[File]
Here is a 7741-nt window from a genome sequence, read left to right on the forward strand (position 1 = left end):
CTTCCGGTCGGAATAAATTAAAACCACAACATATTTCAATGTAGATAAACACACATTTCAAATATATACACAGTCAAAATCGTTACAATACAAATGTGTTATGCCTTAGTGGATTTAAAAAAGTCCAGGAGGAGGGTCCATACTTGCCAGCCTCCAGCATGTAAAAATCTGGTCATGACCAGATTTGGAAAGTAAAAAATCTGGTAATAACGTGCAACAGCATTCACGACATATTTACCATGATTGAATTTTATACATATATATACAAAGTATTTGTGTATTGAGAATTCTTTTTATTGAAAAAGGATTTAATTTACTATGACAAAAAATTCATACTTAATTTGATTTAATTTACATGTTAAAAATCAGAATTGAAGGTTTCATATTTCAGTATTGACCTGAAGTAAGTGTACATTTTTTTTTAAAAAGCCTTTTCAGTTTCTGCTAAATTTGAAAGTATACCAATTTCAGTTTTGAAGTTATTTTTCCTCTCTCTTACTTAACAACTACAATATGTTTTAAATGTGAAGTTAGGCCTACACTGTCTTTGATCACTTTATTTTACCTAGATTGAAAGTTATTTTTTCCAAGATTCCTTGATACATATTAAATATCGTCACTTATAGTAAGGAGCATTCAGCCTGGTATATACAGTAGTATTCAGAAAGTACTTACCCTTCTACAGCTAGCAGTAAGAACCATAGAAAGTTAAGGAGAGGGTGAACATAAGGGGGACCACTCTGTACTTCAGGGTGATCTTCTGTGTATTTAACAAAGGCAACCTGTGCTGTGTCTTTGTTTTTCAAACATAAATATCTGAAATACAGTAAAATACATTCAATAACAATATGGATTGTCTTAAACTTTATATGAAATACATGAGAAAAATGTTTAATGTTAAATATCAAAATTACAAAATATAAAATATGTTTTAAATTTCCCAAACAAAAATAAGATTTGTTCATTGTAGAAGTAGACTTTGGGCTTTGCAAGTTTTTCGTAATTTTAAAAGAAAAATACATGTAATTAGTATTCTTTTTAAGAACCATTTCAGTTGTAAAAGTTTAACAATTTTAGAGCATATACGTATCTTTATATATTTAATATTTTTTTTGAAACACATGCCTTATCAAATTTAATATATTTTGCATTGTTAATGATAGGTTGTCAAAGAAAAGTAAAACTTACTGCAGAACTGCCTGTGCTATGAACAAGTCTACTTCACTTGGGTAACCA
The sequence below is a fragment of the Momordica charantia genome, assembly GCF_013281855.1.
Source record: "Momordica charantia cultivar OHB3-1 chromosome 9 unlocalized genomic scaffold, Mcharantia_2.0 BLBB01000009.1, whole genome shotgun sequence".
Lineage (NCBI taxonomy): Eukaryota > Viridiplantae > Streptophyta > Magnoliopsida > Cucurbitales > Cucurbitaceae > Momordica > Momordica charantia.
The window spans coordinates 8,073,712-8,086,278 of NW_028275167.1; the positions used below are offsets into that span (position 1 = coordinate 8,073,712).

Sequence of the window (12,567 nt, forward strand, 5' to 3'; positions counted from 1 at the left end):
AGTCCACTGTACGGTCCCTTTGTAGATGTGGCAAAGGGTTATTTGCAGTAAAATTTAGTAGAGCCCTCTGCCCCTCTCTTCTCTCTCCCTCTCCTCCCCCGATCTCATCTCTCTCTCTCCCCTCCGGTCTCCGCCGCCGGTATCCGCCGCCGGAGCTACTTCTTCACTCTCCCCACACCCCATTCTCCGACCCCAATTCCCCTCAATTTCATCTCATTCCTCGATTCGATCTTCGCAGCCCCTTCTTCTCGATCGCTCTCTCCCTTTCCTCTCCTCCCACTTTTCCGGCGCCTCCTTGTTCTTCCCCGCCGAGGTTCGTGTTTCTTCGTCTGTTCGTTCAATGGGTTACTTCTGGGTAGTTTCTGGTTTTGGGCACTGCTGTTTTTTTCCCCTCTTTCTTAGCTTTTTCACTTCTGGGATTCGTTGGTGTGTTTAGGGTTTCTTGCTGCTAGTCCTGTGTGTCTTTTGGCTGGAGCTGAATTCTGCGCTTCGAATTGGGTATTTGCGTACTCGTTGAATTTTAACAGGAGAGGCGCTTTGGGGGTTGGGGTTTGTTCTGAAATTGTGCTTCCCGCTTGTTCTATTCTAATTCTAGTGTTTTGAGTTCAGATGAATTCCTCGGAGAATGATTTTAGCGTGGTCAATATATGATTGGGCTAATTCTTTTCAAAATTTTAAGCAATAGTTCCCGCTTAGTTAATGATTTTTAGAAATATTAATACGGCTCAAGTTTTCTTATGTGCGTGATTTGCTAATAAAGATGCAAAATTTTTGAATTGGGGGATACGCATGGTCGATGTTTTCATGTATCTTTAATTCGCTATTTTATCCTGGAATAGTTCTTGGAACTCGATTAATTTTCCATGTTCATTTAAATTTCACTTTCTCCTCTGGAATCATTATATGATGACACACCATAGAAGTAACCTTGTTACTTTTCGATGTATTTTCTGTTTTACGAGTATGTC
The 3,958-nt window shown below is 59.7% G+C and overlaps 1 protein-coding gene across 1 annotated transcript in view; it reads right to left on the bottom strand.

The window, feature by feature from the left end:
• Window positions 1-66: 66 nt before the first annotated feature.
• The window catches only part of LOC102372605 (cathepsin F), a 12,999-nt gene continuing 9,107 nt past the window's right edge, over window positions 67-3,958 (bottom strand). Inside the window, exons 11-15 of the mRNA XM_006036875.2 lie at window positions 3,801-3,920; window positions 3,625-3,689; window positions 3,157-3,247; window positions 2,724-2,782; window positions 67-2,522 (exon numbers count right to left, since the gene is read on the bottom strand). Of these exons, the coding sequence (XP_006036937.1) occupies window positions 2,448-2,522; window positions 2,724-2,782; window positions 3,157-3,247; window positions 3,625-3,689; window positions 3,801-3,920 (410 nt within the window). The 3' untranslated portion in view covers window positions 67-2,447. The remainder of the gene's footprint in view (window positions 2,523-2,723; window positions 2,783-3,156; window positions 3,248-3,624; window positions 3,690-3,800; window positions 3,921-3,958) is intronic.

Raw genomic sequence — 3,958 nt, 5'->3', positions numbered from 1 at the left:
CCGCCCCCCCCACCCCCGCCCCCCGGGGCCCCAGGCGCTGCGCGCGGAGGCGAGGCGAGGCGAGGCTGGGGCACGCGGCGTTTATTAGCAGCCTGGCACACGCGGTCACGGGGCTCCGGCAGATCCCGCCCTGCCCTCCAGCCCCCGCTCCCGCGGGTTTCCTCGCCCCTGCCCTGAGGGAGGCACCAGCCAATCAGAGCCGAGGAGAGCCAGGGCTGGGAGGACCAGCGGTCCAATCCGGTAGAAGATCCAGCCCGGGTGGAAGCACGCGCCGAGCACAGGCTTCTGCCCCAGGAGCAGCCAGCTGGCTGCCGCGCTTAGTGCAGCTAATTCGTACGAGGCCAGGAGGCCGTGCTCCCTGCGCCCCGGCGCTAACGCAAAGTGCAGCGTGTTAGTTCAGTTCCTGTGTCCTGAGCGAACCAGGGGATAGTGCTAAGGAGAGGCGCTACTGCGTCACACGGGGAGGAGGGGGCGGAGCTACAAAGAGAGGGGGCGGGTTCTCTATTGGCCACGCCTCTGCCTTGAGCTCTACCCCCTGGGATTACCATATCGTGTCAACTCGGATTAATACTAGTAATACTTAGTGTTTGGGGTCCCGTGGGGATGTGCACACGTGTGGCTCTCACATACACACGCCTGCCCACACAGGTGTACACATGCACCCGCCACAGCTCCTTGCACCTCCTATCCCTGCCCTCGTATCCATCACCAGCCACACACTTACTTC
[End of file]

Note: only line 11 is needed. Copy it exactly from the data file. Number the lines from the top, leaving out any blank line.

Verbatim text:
• Window positions 1-66: 66 nt before the first annotated feature.